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What does [res.on.functions] actually mean? (related to: "Atomic shared ptr behaviour")

From: Brian Bi <bbi5291_at_[hidden]>
Date: Sun, 14 Feb 2021 17:47:53 -0500
I came across this thread from the old mailing list today:
https://groups.google.com/a/isocpp.org/g/std-discussion/c/YEB0sIgGoHA/m/PL4NYEq5yykJ

The claim was that std::atomic<T> has undefined behavior if T fails to meet
the requirement that it "shall be trivially copyable". Daniel Kr├╝gler
stated that [res.on.functions]/2 (I suppose of what was at the time the
C++14 draft) applied to this situation.

I've always thought that [res.on.functions] only applies to the *specific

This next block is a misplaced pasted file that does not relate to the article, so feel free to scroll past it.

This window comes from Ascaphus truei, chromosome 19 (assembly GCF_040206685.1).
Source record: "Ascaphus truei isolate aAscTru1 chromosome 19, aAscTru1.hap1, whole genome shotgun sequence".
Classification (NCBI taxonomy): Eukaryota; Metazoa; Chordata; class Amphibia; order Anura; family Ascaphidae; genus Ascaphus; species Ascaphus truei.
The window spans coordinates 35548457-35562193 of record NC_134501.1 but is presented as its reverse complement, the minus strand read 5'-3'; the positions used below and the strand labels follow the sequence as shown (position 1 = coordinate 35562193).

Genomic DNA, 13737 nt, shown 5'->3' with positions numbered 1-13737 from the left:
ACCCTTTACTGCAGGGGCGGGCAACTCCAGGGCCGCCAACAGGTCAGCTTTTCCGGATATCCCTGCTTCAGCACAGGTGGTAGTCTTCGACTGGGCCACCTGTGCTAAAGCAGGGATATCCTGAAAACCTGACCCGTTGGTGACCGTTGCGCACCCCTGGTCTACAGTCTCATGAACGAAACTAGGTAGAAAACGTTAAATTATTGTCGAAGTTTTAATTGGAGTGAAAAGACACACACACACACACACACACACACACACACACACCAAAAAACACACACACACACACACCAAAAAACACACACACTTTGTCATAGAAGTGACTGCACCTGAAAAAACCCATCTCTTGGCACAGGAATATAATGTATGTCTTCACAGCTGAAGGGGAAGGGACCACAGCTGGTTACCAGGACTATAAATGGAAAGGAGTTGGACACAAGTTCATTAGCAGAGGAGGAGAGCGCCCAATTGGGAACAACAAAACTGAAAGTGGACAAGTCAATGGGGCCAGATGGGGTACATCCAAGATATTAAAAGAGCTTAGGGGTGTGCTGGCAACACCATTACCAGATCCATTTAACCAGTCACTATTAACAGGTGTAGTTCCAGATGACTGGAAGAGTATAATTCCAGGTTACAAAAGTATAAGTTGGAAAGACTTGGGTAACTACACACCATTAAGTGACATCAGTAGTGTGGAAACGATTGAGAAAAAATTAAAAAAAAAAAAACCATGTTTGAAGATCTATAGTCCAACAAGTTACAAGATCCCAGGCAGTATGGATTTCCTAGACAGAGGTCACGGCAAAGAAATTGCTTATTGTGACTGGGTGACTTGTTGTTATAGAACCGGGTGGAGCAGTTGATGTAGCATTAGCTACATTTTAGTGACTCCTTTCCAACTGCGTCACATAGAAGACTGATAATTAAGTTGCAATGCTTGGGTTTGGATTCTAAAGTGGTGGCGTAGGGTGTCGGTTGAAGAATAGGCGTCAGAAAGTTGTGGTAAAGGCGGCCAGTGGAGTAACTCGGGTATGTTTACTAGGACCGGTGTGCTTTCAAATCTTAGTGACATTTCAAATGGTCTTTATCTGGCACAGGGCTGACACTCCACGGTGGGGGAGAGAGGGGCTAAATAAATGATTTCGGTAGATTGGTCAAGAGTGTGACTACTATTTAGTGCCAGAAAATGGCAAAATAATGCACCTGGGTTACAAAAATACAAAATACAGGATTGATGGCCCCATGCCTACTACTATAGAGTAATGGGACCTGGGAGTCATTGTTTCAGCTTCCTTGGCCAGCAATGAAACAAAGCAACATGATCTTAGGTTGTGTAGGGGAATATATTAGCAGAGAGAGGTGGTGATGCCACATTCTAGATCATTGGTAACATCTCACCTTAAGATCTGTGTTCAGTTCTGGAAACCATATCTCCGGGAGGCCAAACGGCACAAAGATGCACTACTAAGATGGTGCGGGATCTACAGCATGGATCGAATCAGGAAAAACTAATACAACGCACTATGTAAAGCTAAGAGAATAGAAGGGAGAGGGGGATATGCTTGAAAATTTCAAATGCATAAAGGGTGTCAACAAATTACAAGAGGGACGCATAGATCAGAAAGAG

cases* delineated in that section, which is necessary because violations of
the requirements in those specific cases are impossible to diagnose in
general. For example, the compiler cannot prove that a replacement
allocation function fails to return suitably aligned storage. A standard
library component cannot `static_assert` that it has been instantiated with
a complete type, for reasons discussed here
<https://stackoverflow.com/questions/1625105/how-to-write-is-complete-template>
.

So, my interpretation is that [res.on.functions]/2 doesn't apply to the
violation of the trivially copyable requirement for atomics. I think that
[intro.compliance]/1 controls (*i.e.*, such violation is required to be
diagnosed), as Casey Carter originally stated.

For atomics, the issue is moot in C++20 because the standard now says that
the program is ill-formed if the type is not trivially copyable. However,
as [res.on.functions] still plausibly applies to other sections of the
standard, I am still wondering what it is supposed to mean.

-- 
*Brian Bi*

Received on 2021-02-14 16:48:06